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Publication numberUS3838644 A
Publication typeGrant
Publication dateOct 1, 1974
Filing dateAug 29, 1973
Priority dateAug 31, 1972
Also published asDE2242930A1, DE2242930C2
Publication numberUS 3838644 A, US 3838644A, US-A-3838644, US3838644 A, US3838644A
InventorsJohannes A, Prochnow J
Original AssigneeRheinmetall Gmbh
Export CitationBiBTeX, EndNote, RefMan
External Links: USPTO, USPTO Assignment, Espacenet
Nested hollow-charge subsidiary projectiles
US 3838644 A
Abstract
A hollow-charge subsidiary projectile for firing by means of a carrier projectile includes a subsidiary projectile body which contains a shaped charge. A detonator spacing tube is disposed at the front of the subsidiary projectile body and detonator case is located at the rear of the subsidiary projectile body. A hollow recess is defined at the forward end of the shaped charge and accommodates the rear end of an identical subsidiary projectile. This arrangement permits a plurality of nested subsidiary projectiles to be accommodated within a single carrier projectile.
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Description  (OCR text may contain errors)

United States Patent [1 1 Prochnow et al.

1 Oct. 1,1974

[ NESTED HOLLOW-CHARGE SUBSIDIARY PROJECTILES Inventors: .lurgen Prochnow; Alfred Johannes,

both of Dusseldorf, Germany Assignee: Rheinmetall GmbH, Dusseldorf,

Germany 22 Filed: Aug. 29, 1973 21 Appl. No.: 392,619

Primary ExaminerVerlin R. Pendegrass Attorney, Agent, or Firm-Williamson, Bains & Moore [5 7] v ABSTRACT A hollow-charge subsidiary projectile for firing by means of a carrier projectile includes a subsidiary prol l Foreign Application y Data jectile body which contains a shaped charge. A deto- Aug. 31, 1972 Germany 2242930 nator spacing tube is disposed at the front of the subsidiary projectile body and detonator case is located at [52] US. Cl. 102/56, l02/7.'2, 102/241-1C the rear of the subsidiary projectile body. A hollow re- [51] Int. Cl F02k 1/08 cess is defined at the forward end of the shaped [58] Field of Search 102/7.2, 24 HC, 56 charge and accommodates the rear end of an identical subsidiary projectile. This arrangement permits a plu- [56] References Cited rality of nested subsidiary projectiles to be accommo- UNITED STATES PATENTS dated within a single carrier projectile.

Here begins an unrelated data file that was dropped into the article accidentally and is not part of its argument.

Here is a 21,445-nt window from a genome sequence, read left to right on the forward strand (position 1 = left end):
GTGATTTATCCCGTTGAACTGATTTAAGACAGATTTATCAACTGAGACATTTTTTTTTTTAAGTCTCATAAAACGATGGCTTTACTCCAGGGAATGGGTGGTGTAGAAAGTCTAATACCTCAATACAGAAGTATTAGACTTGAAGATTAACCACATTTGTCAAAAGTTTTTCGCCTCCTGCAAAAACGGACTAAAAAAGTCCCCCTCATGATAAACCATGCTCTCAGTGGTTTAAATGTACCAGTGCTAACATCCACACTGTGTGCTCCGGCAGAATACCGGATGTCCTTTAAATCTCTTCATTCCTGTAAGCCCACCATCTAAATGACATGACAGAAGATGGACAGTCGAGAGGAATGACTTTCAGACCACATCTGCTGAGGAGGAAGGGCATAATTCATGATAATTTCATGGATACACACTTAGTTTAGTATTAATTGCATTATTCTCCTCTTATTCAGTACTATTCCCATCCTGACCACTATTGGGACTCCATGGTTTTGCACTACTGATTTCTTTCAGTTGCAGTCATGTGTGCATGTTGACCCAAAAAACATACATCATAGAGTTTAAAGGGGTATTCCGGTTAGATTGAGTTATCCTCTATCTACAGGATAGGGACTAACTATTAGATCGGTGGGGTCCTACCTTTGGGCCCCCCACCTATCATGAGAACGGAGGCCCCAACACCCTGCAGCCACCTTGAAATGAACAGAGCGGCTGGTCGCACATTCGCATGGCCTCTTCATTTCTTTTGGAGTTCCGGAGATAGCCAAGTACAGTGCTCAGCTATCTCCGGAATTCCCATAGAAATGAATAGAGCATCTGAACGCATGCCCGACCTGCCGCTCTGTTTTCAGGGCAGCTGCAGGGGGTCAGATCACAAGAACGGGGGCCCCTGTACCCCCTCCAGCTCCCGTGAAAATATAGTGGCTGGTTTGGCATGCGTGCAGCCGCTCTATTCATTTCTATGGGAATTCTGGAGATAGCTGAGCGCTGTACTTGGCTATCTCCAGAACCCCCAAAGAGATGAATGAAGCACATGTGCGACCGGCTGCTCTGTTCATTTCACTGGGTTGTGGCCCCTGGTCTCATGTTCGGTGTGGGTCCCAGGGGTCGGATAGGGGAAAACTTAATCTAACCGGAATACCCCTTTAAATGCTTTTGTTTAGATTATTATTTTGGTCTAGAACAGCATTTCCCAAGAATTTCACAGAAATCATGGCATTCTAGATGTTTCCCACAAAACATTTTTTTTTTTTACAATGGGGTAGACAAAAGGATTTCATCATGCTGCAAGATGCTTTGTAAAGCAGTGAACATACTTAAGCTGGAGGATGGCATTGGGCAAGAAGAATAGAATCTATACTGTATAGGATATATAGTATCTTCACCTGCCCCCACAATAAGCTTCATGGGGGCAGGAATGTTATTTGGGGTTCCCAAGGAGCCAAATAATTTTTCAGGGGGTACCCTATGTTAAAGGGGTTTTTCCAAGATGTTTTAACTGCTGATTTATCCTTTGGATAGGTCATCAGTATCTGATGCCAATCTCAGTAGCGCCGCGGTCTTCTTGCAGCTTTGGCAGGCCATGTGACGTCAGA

2,837,996 6/1958 Klotz 102/24 HC 7 Claims, 3 Drawing Figures NESTED HOLLOW-CHARGE SUBSIDIARY PROJ EC TILES BRIEF SUMMARY OF THE INVENTION The invention concerns hollow-charge subsidiary projectiles which can be fired by means of a carrier projectile.

As is known, a hollow-charge projectile may consist of a projectile body containing a shaped charge retained by a typically conical insert, a detonator spacing tube being fitted at the forward end of the body and a detonator case being fitted at the rearward end. The detonator spacing tube causes detonation to occur at the correct distance of the insert from the target, and this tube is therefore of a specific length. Since hollowcharge projectiles should, as far as possible, be prevented from spinning, they are often provided with stabilizing vanes. The carrier projectiles may be fired with or without spin.